Personal Notes for The Video
I feel it’s safe to say we all find ourselves fascinated by tragedy, its unfortunate circumstance holding our attention long after the events have faded into the weathered backdrop of human history. And with our ability to now capture such moments in time on camera, they become immortalized —available to play back the horrific scene and analyze it frame-by-frame.
But why? Has it always been there to some degree? this peculiar desire to be a witness to something, to be able to look back and say, “I remember where I was when it happened.” I’ve seen it take place when people in their sixties and seventies speak of the Kennedy assassination, recalling the memory as if it happened yesterday. Even I have participated in the solemn recollection of remembering where I was (what I was doing, who I was with, how I felt) the morning of 11 September 2001. It was a strange phenomenon, an odd sense of community and togetherness among strangers, which lead me to explore the idea with my short story The Video.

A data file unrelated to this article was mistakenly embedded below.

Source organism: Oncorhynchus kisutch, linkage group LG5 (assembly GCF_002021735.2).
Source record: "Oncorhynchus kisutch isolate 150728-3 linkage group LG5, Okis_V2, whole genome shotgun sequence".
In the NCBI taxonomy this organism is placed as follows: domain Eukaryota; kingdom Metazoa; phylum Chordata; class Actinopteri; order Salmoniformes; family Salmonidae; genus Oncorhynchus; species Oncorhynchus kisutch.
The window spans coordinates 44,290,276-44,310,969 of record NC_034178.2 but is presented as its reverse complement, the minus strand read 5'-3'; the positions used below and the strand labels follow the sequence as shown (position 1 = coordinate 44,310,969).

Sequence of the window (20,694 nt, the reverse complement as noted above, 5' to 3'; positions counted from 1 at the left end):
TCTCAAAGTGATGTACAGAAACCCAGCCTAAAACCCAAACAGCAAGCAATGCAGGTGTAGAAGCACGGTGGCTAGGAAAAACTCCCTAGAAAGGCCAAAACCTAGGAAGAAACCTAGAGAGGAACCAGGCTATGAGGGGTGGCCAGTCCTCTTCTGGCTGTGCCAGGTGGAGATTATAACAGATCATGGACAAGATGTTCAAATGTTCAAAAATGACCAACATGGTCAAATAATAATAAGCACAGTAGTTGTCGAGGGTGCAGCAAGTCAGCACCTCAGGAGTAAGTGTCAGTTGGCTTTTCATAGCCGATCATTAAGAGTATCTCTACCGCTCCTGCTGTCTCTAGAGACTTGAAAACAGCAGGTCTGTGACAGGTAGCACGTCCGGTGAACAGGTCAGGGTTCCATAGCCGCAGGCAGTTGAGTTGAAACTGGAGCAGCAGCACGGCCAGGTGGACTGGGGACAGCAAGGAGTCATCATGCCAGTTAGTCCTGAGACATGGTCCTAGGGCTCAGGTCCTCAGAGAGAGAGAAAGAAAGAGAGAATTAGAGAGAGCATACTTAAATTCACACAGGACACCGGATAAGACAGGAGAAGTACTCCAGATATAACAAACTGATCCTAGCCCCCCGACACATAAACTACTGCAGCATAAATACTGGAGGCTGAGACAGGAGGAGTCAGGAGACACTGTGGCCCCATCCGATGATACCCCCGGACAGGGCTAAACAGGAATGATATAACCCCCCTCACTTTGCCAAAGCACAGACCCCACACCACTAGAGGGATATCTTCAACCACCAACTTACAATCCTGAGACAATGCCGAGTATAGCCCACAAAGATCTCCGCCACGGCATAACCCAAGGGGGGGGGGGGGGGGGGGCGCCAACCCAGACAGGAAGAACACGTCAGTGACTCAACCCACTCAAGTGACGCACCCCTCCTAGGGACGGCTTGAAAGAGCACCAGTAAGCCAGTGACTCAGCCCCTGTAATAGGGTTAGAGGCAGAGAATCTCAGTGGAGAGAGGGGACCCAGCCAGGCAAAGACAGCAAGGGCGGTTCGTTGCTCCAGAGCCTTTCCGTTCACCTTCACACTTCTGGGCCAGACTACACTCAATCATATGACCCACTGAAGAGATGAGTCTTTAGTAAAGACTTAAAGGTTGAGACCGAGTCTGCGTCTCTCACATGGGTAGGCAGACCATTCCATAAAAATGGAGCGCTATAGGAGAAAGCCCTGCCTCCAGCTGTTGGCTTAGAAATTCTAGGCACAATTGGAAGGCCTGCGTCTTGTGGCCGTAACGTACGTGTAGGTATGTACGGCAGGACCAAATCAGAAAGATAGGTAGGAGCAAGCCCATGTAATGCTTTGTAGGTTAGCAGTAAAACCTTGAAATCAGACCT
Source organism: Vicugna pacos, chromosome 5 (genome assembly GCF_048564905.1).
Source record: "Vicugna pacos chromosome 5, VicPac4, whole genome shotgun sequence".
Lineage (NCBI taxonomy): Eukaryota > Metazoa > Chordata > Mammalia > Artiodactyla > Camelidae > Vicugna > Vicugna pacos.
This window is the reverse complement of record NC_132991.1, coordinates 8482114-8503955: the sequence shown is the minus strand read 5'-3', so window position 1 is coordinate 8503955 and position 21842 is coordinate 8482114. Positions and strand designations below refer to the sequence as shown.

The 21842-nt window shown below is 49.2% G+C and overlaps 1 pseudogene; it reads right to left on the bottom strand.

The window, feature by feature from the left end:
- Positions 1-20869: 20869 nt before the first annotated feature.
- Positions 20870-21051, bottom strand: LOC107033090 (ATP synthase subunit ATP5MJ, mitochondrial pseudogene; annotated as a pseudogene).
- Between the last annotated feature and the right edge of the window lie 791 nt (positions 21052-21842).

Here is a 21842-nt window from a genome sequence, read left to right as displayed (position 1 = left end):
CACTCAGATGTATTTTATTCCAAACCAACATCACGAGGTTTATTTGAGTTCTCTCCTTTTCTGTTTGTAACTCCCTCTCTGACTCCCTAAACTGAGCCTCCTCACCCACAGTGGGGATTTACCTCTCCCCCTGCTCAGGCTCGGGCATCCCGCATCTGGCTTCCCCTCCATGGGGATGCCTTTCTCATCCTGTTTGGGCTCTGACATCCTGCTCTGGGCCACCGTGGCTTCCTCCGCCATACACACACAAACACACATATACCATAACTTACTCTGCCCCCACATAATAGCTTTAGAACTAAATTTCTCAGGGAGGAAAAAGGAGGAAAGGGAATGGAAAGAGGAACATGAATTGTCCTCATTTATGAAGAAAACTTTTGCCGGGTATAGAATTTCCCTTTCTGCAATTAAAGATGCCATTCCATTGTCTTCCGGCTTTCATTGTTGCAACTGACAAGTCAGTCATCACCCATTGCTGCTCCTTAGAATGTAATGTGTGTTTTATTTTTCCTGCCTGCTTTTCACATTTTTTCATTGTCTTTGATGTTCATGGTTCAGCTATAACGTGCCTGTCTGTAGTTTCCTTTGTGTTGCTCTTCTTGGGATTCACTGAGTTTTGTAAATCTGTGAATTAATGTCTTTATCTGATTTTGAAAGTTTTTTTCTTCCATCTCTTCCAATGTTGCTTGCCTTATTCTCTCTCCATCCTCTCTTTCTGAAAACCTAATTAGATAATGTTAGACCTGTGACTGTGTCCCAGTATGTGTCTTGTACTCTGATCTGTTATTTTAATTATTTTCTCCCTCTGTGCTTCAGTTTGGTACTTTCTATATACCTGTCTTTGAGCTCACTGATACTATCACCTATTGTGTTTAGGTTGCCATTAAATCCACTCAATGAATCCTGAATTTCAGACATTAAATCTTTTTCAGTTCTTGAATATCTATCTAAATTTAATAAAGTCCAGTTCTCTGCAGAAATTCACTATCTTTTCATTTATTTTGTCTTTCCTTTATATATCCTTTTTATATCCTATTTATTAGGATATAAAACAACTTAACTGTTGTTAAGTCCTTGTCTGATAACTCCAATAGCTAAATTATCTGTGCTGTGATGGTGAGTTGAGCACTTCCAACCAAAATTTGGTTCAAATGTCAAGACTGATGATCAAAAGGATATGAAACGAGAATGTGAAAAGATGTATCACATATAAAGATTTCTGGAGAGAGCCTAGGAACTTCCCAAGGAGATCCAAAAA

The main challenge came down to its execution. I knew I wanted the narrative to read as clinical as possible, leaving any breath of emotion reliant on the reader as they consumed every word on the page—much like one would as they watched a news broadcast. Because of this, I felt writing The Video in the second person present tense was the most logical (and appropriate) choice—by separating the audience from the event, much like it would to view a tragic news story secondhand through the unaffected tone of a TV reporter.
And just as we consume tragedy in its digitized form, we participate in the same recursive behavior by rereading our favorite literary conquests . . . knowing how the story will unfold as a whole, but uncovering new details with every subsequent passing. Perhaps we find comfort in familiarity, even if what we surround ourselves with is tragic at its core.
~ Jonathan D Clark